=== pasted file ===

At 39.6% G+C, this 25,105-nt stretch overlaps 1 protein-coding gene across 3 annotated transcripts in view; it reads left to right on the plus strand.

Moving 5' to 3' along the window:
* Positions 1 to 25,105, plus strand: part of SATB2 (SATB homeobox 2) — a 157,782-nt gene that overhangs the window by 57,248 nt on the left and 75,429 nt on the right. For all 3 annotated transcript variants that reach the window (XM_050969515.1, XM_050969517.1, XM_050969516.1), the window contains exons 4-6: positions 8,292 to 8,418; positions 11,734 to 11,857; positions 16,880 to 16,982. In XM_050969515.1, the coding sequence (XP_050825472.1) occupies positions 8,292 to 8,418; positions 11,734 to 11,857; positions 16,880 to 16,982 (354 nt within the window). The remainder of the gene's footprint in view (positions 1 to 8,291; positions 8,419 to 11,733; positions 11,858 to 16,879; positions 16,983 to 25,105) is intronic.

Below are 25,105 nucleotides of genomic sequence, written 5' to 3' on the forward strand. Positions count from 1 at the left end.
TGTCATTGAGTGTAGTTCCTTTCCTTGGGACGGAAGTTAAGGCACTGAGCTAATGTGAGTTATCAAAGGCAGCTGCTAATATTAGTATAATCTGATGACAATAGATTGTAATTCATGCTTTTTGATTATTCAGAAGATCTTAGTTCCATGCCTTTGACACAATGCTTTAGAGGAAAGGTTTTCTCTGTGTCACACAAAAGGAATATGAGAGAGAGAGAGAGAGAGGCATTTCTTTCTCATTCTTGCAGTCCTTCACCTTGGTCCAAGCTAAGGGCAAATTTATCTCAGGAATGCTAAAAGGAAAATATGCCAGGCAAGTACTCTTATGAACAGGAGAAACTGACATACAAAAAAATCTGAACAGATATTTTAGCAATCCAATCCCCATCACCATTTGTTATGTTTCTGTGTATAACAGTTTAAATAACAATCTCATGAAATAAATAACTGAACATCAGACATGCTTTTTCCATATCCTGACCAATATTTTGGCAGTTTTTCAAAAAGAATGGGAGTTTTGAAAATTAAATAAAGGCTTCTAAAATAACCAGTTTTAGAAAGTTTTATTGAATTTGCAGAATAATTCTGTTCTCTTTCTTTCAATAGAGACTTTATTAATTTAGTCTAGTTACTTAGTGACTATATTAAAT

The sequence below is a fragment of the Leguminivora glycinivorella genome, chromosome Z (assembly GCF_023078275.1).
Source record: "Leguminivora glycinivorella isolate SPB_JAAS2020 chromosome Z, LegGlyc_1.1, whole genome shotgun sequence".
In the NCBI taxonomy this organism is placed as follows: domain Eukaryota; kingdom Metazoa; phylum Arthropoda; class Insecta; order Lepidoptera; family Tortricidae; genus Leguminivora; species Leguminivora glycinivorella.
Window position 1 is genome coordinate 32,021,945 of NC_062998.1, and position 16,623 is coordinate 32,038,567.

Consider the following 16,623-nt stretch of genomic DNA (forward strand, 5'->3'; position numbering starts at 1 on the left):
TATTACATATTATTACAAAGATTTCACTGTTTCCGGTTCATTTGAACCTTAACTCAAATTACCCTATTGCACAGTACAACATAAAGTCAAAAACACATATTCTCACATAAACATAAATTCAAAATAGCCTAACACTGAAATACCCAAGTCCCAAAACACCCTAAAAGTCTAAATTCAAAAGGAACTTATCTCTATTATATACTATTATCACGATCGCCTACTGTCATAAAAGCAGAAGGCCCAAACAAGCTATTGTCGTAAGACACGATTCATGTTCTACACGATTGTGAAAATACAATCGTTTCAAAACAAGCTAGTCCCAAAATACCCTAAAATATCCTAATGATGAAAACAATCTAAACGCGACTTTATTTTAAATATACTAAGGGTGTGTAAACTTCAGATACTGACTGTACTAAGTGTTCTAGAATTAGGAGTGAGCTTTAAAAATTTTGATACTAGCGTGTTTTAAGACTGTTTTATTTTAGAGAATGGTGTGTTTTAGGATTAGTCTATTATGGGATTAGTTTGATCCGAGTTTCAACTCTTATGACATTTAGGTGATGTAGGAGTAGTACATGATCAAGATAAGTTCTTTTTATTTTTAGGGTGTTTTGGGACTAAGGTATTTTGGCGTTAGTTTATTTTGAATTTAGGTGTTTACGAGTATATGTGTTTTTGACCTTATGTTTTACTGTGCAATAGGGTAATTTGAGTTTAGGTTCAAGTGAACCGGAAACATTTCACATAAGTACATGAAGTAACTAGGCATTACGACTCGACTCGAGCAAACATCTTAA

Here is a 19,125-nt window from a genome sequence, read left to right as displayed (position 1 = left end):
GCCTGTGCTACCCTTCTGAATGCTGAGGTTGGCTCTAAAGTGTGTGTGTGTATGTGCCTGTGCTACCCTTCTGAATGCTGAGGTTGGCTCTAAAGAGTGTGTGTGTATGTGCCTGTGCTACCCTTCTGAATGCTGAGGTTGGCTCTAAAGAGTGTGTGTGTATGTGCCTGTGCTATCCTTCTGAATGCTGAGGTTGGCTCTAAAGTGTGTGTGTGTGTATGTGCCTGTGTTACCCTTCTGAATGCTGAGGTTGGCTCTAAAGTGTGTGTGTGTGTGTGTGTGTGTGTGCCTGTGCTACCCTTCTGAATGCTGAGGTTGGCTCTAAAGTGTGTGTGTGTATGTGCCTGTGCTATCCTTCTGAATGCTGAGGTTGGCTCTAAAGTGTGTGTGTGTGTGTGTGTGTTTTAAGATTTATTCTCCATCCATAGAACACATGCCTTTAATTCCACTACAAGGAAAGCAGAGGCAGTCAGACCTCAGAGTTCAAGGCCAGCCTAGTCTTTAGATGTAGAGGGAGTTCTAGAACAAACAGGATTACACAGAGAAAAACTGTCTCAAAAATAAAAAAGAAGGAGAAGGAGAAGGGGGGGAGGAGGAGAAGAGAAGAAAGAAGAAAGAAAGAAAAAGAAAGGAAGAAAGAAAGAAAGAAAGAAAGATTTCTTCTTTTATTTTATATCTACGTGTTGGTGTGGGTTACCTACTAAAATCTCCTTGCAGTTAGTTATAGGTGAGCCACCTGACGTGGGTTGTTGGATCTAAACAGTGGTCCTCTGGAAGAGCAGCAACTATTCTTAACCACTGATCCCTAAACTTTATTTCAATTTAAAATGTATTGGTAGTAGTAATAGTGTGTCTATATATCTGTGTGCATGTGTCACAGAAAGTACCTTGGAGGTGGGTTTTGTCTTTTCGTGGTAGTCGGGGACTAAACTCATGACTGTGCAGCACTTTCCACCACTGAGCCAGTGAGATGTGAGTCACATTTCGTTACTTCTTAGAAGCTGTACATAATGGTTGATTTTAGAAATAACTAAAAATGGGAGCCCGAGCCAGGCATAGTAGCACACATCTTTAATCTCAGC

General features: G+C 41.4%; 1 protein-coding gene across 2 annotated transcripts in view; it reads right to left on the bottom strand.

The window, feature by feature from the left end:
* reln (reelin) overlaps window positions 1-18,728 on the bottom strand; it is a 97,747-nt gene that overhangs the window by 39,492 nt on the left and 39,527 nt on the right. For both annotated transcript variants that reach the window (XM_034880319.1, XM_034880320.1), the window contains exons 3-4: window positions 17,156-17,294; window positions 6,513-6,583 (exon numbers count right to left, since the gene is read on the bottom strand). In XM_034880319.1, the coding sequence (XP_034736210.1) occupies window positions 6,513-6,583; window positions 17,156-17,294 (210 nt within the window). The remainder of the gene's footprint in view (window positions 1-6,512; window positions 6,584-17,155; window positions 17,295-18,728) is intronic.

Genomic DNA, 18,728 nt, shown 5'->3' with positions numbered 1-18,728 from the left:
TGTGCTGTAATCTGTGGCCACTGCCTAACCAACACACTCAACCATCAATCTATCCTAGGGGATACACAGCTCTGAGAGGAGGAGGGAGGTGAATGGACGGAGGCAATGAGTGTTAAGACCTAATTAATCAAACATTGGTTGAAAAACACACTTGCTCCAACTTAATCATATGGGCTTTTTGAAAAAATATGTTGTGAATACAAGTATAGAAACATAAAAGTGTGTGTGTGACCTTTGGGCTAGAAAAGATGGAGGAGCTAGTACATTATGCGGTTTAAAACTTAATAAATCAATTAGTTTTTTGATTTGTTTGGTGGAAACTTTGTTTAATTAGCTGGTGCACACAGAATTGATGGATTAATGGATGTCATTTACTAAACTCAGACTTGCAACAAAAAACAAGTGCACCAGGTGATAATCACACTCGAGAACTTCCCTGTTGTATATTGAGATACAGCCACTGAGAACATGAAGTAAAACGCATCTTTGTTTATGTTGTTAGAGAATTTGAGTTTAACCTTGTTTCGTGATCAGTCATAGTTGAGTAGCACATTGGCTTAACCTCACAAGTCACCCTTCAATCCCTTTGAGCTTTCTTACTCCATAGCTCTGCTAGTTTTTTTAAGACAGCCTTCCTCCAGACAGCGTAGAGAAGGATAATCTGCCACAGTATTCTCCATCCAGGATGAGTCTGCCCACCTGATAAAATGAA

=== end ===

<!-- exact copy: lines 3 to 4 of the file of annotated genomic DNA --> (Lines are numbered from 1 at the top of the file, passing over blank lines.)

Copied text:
* Positions 1 to 25,105, plus strand: part of SATB2 (SATB homeobox 2) — a 157,782-nt gene that overhangs the window by 57,248 nt on the left and 75,429 nt on the right. For all 3 annotated transcript variants that reach the window (XM_050969515.1, XM_050969517.1, XM_050969516.1), the window contains exons 4-6: positions 8,292 to 8,418; positions 11,734 to 11,857; positions 16,880 to 16,982. In XM_050969515.1, the coding sequence (XP_050825472.1) occupies positions 8,292 to 8,418; positions 11,734 to 11,857; positions 16,880 to 16,982 (354 nt within the window). The remainder of the gene's footprint in view (positions 1 to 8,291; positions 8,419 to 11,733; positions 11,858 to 16,879; positions 16,983 to 25,105) is intronic.

Below are 25,105 nucleotides of genomic sequence, written 5' to 3' on the forward strand. Positions count from 1 at the left end.